The hydrocarbon can be introduced at any point in the papermaking process and before the end of the press section, usually after the headbox. If added in an appropriate amount to the web on the wire or in the press, an increase in consistency is achieved upon exiting the press section. This can amount to an increase of about 7 to 10% or greater on a high speed machine with substantial press section pressure. Over and above the consistency increase, it will also cause an increased rate of water removal in the dryer section. The combination of these two factors can result in a saving of as much as 40% of steam usage in the dryer section or, at the option of the papermaker, a major increase in product output.
Although hydrocarbons are more expensive than water, it is possible to recycle the hydrocarbon. Recovery of spent hydrocarbon can be accomplished by various means, such as carbon adsorption or through a condenser. After the hydrocarbon is separated from any water in the system, hydrocarbon is then reused. Other recovery methods known to those skilled in the art can also be used for recycling hydrocarbon.
One aspect of the present invention relates to the use of at least one water-insoluble organic hydrocarbon for treating the press felt. This treatment markedly increases the amount of water removal at this stage of the papermaking process. The result is that the drying time of the product, along with its corresponding energy requirement, are substantially reduced.
In normal press section operation the consistency, or solids content, increases to about 40%. The balance represents the approximate amount of liquid held within the web. Highly refined pulps can hold more water and once-dried pulps usually hold less. The use of water-insoluble organic compounds for treating the felt surfaces of the presses enables the paper product to have greater homogeneity and thus allows the product to be made thinner with better uniformity and strength. Also, a paper product is obtained that has better smoothness and this results in better printing properties.
The hydrocarbon can be applied to the felt intermittently or continuously. The application of the hydrocarbon to the felt can be accomplished by any of a variety of methods. This would include, for example, showering, spraying, or dribbling the hydrocarbon onto either side of the felt surface in a manner similar to that used for cleaning the felt. It may also be advantageously applied from the inside of a press section roll, and directed close to the nip so that the force of pressure can also be used to dispense water from the web. Also as noted above, the hydrocarbon can be applied in the form of an emulsion wherein the hydrocarbon is the continuous phase.
In a preferred embodiment, the hydrocarbon is continually applied to the felt such that a shutdown of the system is avoided. The amount of hydrocarbon used to wet the felt is not critical to the methods of this invention. From a practical standpoint, a minimum amount of hydrocarbon should be used in order to minimize the cost and quantity of hydrocarbon needed. The minimum necessary amount of hydrocarbon to be applied to the felt will depend upon the amount of paper product being contacted and can be routinely determined by one skilled in the art. The felt surfaces must be uniformly and partially wetted by the hydrocarbon for optimum results. Complete saturation of the felt surface by the hydrocarbon is counterproductive because the felt can no longer absorb water from the web. Some of the hydrocarbon must be transferred to the paper web to assist in the replacement of water.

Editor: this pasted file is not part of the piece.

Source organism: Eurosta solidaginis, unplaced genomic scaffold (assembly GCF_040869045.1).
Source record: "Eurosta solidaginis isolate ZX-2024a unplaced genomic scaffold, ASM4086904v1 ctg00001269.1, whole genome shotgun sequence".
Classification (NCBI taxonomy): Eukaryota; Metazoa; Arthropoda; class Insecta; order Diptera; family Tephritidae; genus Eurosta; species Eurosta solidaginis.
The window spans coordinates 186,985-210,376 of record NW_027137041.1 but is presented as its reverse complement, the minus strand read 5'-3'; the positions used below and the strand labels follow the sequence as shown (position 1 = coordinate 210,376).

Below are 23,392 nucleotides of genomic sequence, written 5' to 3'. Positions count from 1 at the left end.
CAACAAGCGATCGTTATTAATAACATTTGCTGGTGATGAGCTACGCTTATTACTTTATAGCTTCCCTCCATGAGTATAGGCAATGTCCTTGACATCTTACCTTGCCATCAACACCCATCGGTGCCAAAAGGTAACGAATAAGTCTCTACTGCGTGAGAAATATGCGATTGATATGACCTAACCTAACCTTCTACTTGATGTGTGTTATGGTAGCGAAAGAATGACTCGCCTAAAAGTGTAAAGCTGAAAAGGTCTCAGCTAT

Another aspect of the invention relates to the incorporation of various chemical additives into the hydrocarbon for application to the web to improve the properties of the final paper product. Such additives, which are generally known as functional chemical additives, are desirable for imparting various features into the paper products. According to the prior art, these additives are normally applied to the paper at the wet end of the paper making machine. These functional additives are conventionally introduced for the purpose of providing certain special properties to the finished product. They include: internal size, wet and dry strength agents, optical brighteners, pigments, dyestuffs, etc.
The uncertainty of obtaining a high level of uniform wet end retention of functional chemical additives conspires to impair runnability. Such a procedure is inefficient in that the amount of additive retained by the final paper product is less than 100%, and often relatively low because it is carried away in the white water which drains through the wire. Finally, wet end addition of functional additives is such an inefficient process that it is of severely limited value in many difficult systems high in anionic trash including those containing groundwood or recycled furnish.
The present invention includes the introduction of functional additives into the web directly or by the use of a water-insoluble organic hydrocarbon to dissolve, disperse or emulsify the additive. The application to the web of a solution, dispersion or emulsion of the hydrocarbon/functional additive, with or without water in the hydrocarbon, requires only a relatively small amount of hydrocarbon and functional additive, and offers the following advantages: